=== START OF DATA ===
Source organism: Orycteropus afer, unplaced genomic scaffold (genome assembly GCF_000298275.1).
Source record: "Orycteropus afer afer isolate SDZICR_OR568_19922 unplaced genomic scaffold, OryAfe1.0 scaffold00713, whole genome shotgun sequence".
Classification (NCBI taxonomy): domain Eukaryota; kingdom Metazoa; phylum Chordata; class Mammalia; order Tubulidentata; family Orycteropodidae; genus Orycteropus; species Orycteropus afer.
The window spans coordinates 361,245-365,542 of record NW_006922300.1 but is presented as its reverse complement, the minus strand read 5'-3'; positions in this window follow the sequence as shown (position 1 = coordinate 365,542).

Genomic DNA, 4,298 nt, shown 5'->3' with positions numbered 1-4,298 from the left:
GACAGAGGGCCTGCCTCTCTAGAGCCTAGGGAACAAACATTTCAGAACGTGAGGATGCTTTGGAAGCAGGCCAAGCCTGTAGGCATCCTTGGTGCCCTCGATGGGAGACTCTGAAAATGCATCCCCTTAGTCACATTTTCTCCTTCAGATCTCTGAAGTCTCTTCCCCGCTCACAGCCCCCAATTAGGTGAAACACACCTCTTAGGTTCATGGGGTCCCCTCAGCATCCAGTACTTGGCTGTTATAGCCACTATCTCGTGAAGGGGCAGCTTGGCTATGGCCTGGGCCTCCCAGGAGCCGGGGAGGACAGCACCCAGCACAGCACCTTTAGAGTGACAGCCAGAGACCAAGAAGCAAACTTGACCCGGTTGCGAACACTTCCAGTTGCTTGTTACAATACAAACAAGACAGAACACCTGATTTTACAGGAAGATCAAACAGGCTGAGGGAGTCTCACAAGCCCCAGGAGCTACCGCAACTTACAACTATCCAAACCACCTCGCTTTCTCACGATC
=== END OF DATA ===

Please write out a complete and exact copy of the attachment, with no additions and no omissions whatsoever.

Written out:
Source organism: Orycteropus afer, unplaced genomic scaffold (genome assembly GCF_000298275.1).
Source record: "Orycteropus afer afer isolate SDZICR_OR568_19922 unplaced genomic scaffold, OryAfe1.0 scaffold00713, whole genome shotgun sequence".
Classification (NCBI taxonomy): domain Eukaryota; kingdom Metazoa; phylum Chordata; class Mammalia; order Tubulidentata; family Orycteropodidae; genus Orycteropus; species Orycteropus afer.
The window spans coordinates 361,245-365,542 of record NW_006922300.1 but is presented as its reverse complement, the minus strand read 5'-3'; positions in this window follow the sequence as shown (position 1 = coordinate 365,542).

Genomic DNA, 4,298 nt, shown 5'->3' with positions numbered 1-4,298 from the left:
GACAGAGGGCCTGCCTCTCTAGAGCCTAGGGAACAAACATTTCAGAACGTGAGGATGCTTTGGAAGCAGGCCAAGCCTGTAGGCATCCTTGGTGCCCTCGATGGGAGACTCTGAAAATGCATCCCCTTAGTCACATTTTCTCCTTCAGATCTCTGAAGTCTCTTCCCCGCTCACAGCCCCCAATTAGGTGAAACACACCTCTTAGGTTCATGGGGTCCCCTCAGCATCCAGTACTTGGCTGTTATAGCCACTATCTCGTGAAGGGGCAGCTTGGCTATGGCCTGGGCCTCCCAGGAGCCGGGGAGGACAGCACCCAGCACAGCACCTTTAGAGTGACAGCCAGAGACCAAGAAGCAAACTTGACCCGGTTGCGAACACTTCCAGTTGCTTGTTACAATACAAACAAGACAGAACACCTGATTTTACAGGAAGATCAAACAGGCTGAGGGAGTCTCACAAGCCCCAGGAGCTACCGCAACTTACAACTATCCAAACCACCTCGCTTTCTCACGATC